VoIP calls from the browser using WebRTC and FreeSWITCH

There was a time when making phone calls from the browser would have meant installing a native extension. Thanks to WebRTC, we can now make phone calls from the browser. This post is my recent experiment with doing exactly that, using readily available open source components.

Let’s start by installing FreeSWITCH (FS). I am assuming a Windows based setup but Linux or Mac should also work. Once you have FS installed—I’m on version 1.5.8b+git~20131213T181356Z~87751f9eaf~64bit—and sanity-tested you’ll need to enable WebSocket support. This can be done by editing the configuration file \conf\sip_profiles\internal.xml so the the following line is not commented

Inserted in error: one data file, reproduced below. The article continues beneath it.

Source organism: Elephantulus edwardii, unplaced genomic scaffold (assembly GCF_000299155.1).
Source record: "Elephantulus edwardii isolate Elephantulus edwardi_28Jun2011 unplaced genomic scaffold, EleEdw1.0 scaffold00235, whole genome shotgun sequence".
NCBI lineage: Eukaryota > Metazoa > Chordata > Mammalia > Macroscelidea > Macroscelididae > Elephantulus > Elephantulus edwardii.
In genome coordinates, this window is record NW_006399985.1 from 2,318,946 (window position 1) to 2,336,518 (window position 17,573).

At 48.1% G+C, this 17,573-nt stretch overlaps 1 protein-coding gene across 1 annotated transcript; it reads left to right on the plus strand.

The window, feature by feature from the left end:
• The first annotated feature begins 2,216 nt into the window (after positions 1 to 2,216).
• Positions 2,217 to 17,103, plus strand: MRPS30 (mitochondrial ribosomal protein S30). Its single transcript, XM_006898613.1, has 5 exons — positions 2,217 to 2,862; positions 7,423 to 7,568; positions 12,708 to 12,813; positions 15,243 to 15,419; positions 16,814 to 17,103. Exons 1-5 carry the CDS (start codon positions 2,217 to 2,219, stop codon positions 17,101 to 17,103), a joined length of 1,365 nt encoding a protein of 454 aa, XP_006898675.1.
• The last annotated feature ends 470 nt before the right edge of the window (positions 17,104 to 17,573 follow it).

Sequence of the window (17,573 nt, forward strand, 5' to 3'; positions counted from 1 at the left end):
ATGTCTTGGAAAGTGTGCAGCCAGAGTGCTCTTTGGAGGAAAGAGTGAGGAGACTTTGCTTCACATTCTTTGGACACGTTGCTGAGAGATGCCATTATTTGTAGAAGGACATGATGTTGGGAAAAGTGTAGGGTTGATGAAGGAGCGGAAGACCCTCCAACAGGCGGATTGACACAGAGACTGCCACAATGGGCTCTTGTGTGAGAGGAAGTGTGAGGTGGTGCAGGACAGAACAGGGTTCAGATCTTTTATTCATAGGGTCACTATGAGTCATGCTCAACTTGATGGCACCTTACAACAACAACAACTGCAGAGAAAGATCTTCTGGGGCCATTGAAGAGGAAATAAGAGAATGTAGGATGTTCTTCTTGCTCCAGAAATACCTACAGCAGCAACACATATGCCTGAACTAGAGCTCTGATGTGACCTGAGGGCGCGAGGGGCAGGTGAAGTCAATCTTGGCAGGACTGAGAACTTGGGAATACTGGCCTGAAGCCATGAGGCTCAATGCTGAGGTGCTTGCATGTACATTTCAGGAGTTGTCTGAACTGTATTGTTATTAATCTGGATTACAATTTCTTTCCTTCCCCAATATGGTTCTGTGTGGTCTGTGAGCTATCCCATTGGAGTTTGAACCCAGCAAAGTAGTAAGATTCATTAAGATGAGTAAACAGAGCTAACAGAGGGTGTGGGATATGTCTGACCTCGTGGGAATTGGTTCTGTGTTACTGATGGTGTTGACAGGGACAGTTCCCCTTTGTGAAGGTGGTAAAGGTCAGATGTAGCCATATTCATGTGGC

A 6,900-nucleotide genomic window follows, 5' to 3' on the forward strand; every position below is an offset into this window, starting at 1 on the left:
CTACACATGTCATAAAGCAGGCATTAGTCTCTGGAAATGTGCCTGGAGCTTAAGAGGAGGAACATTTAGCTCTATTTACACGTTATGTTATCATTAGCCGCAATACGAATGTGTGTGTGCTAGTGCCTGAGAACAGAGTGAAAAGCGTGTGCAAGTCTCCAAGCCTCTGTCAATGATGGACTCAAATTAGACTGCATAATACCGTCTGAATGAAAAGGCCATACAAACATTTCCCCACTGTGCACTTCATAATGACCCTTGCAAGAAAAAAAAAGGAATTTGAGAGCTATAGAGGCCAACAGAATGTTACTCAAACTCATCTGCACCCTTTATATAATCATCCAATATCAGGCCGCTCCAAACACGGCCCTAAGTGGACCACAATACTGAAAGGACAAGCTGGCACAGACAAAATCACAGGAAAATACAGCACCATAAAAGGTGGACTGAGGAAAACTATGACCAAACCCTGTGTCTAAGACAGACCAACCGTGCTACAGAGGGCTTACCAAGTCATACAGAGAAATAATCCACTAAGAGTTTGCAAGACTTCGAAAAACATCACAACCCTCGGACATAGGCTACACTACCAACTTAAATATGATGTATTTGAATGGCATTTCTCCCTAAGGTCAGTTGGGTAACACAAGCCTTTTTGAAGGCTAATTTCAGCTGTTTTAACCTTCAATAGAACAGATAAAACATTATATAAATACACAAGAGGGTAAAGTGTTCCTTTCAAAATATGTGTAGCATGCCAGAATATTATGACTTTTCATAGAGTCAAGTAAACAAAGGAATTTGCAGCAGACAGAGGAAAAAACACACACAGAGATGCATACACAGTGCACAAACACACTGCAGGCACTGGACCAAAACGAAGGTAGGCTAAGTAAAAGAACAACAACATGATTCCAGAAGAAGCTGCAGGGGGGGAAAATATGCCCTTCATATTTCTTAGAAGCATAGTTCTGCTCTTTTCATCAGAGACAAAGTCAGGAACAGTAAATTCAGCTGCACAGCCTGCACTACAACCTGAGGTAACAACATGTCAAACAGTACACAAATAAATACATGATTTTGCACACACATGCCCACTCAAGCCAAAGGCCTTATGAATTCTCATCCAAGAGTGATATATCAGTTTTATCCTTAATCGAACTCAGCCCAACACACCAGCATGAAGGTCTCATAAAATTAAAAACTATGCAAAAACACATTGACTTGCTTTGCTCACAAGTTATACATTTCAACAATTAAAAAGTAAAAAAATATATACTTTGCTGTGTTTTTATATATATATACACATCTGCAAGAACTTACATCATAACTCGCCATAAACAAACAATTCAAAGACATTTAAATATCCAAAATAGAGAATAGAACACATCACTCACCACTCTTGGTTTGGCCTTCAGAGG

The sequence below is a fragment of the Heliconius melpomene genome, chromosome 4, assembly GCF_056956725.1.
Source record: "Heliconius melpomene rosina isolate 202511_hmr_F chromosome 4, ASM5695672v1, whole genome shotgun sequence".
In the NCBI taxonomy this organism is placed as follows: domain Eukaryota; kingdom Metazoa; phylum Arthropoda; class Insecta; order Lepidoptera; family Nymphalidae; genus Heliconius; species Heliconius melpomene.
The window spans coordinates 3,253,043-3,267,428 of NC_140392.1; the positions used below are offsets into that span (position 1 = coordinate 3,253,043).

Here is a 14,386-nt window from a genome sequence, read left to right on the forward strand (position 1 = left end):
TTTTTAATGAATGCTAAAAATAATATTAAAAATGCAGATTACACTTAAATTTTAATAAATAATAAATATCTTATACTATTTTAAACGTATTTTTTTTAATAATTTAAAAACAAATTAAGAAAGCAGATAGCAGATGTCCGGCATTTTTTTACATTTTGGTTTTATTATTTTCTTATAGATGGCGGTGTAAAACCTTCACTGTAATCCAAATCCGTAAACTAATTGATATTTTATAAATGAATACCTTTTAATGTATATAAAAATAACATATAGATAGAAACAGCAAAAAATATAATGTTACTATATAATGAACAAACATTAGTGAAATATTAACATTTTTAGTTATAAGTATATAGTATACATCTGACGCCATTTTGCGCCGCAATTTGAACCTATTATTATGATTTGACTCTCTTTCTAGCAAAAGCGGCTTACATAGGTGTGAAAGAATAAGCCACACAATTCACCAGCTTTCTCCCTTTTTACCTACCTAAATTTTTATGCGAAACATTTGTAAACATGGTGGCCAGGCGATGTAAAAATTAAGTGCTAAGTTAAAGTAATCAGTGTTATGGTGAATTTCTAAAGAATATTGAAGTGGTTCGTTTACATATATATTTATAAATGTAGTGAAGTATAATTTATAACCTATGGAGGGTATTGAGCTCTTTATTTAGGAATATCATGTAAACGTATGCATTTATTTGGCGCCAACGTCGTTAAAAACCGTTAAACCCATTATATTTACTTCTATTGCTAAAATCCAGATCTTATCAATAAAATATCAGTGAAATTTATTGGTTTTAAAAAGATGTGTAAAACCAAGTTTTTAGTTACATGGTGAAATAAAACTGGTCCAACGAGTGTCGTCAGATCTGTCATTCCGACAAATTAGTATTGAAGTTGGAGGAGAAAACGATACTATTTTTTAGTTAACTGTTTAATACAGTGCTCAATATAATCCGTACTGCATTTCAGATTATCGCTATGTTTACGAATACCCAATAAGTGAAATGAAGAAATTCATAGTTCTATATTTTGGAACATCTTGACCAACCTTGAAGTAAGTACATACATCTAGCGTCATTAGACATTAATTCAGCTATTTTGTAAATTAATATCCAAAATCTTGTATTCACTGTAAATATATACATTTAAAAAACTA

<param name="ws-binding"  value=":5066"/>


You can also use secure WebSockets, but I’ll leave that setup for a future exercise. At this point, restart the FreeSWITCH service.

The next step is to find a suitable browser-based SIP client. Luckily, there is exactly such a client provided by jsSIP, and you don’t even have to install it. Fire up your browser—I’m using the latest version of Chrome—and access that URL. Assuming that your IP address is 10.211.55.3, this is the information you can provide

Name: Your Name

SIP URI: sip:1000@10.211.55.3

SIP Password: 1234

WS URI: ws://10.211.55.3:5066

Hit ENTER and you’ll be taken to the dialer. You’ll need to allow the browser to use your microphone. Dial 9195 to make a call, FS will relay your voice back to you after a five second delay.

sipML5 is another nice alternative to jsSIP. You’ll need to edit the WebSocket Server URL in expert mode.

Happy RTCing!